The keto diet is one that encourages the consumption of generally unprocessed foods with a whopping 70+% of total calories from fats (rather than the recent crop of high protein/low carb diets, like Paleo and Primal). Carbs are limited but can be included up to 20 grams per day.
Why veer into the high fat territory? The benefits can be considerable: increased energy, less afternoon “brain fog,” unexpected weight loss, improved exercise capacity (especially underwater), and health benefits that include a reversal of diabetic numbers and reduced cancer risk.
Foods to Eat on a Ketogenic Diet
Though the keto diet isn’t low protein, it’s not exactly high protein, either: too much protein can “throw you out of ketosis,” which is the state you want to be in.
Ketosis is a result of digesting fats as your main energy source instead of sugars and carbs. You are encouraged to eat more than a little healthy fat, as well as high-fiber vegetables (sometimes referred to as “fat delivery vehicles”).
Related Blog: How the Ketogenic Diet Can Affect Your Skin
Ketogenic Diet Food List
Consider including the following foods:
- Wild or grass-fed meats (about a palm-sized serving of protein per meal, max)
- Organ meats
- Full-fat yogurt and cheese
- Saturated and monounsaturated fats (olive, macadamia, avocado, and coconut oil, butter/ghee)
- Foods rich in omega-3 oils (sardines are a classic)
- Vegetables that are not starch based (leafy greens, asparagus, broccoli, etc.)
Other vegetables can be included, but being naturally low calorie, should not be relied on to provide the main calories of any meal. The carb minus fiber equation is used to calculate the number of net carbs that are provided with each food. It’s important to keep the net carbs consumed at under 20 total grams. Using an app like MyFitnessPal can help make sure that your proportion of total calories from fat stays in the 70-80% range, and the carb portion in the 10% range.
Foods To Avoid
Foods that are high in starch and carbohydrates, as well as factory raised protein sources, should be avoided whenever possible:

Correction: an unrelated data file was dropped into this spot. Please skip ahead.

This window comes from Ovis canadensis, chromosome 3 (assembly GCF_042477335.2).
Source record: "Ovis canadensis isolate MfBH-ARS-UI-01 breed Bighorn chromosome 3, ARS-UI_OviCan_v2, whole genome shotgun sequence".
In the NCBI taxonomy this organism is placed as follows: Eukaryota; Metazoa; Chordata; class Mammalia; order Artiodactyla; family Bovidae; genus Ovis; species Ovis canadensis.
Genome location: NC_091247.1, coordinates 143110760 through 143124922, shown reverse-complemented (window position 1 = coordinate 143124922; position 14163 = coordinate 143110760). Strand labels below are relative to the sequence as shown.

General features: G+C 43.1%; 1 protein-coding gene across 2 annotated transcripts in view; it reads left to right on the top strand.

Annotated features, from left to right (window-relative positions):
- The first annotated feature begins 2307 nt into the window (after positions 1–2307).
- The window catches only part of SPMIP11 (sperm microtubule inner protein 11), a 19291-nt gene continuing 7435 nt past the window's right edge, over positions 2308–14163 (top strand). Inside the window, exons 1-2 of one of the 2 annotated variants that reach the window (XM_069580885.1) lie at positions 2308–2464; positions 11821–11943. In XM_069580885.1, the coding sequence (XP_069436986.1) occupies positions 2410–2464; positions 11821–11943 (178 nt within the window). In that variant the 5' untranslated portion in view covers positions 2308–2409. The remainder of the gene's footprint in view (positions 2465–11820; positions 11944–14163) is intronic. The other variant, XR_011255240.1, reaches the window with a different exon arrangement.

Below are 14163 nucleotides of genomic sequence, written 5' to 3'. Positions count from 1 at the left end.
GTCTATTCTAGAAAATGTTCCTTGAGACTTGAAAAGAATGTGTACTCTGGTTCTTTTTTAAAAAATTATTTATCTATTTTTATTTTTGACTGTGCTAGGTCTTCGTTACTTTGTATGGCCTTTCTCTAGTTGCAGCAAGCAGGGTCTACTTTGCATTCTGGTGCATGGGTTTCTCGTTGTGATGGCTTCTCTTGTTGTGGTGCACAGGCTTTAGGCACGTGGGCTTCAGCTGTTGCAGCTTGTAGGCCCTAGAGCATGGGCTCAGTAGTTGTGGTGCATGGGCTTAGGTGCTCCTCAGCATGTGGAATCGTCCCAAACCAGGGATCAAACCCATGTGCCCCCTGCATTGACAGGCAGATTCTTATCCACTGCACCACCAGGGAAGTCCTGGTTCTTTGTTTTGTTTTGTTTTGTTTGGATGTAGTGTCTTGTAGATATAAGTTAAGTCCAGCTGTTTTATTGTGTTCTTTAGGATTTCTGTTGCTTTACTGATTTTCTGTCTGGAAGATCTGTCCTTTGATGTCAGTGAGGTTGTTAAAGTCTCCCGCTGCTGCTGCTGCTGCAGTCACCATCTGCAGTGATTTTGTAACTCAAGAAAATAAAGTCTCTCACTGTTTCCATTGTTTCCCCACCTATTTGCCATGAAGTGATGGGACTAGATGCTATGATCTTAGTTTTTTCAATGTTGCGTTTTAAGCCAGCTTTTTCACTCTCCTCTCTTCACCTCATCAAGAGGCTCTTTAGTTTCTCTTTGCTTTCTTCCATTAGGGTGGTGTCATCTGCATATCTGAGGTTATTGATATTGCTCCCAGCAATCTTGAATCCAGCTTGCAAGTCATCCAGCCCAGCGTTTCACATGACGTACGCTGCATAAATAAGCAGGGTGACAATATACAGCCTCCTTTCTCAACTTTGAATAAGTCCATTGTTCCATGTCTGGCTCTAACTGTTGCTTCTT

- All types of grains and starch (rice, oats, wheat, corn, potatoes)
- Factory raised pork, chicken, veal, or fish – especially with added sugar, like in many sausages
- Refined fats (polyunsaturated fats)
- Milk (can cause inflammation in high amounts in some people)
- Legumes (e.g. beans, soy, peanuts)
- Sweet beverages (sodas, fruit juices, lattes)
While some nuts are acceptable because they fall into the saturated fats category (e.g. macadamia nuts), the majority are omega-6 fat dense, and should be left out of your meal plan.
The keto diet supports an active lifestyle providing the body with the nutrients it needs to sustain long periods of activity. The high fat/low carb ratio gives the body what it needs to build strength and burn calories – it forces the body to create a secondary energy source (ketones) that fuel the brain and muscles. When used appropriately, a lower internal concentration of glucose (sugars) becomes the new norm, reducing symptoms of blood sugar yo-yoing (fatigue, irritability, brain fog), while reducing insulin secretion and diabetes risks, and “starving” micro cancer cells that use glucose as their primary fuel. Since ketones also suppress appetite, keto dieters often feel full for longer, and eat fewer calories than before they started.
How to Know If Keto Is Not for You
Aside from possibly not feeling good (no single diet agrees with everyone), blood tests are critical to confirm tolerance of the keto diet. A small percentage of keto dieters will have their cholesterol numbers increase dramatically.
If you don’t have a regular doctor, you can contact one of our Family Care Centers in Fountain Valley, Irvine or Costa Mesa to get your blood tested, as well as to learn more about your diet options.
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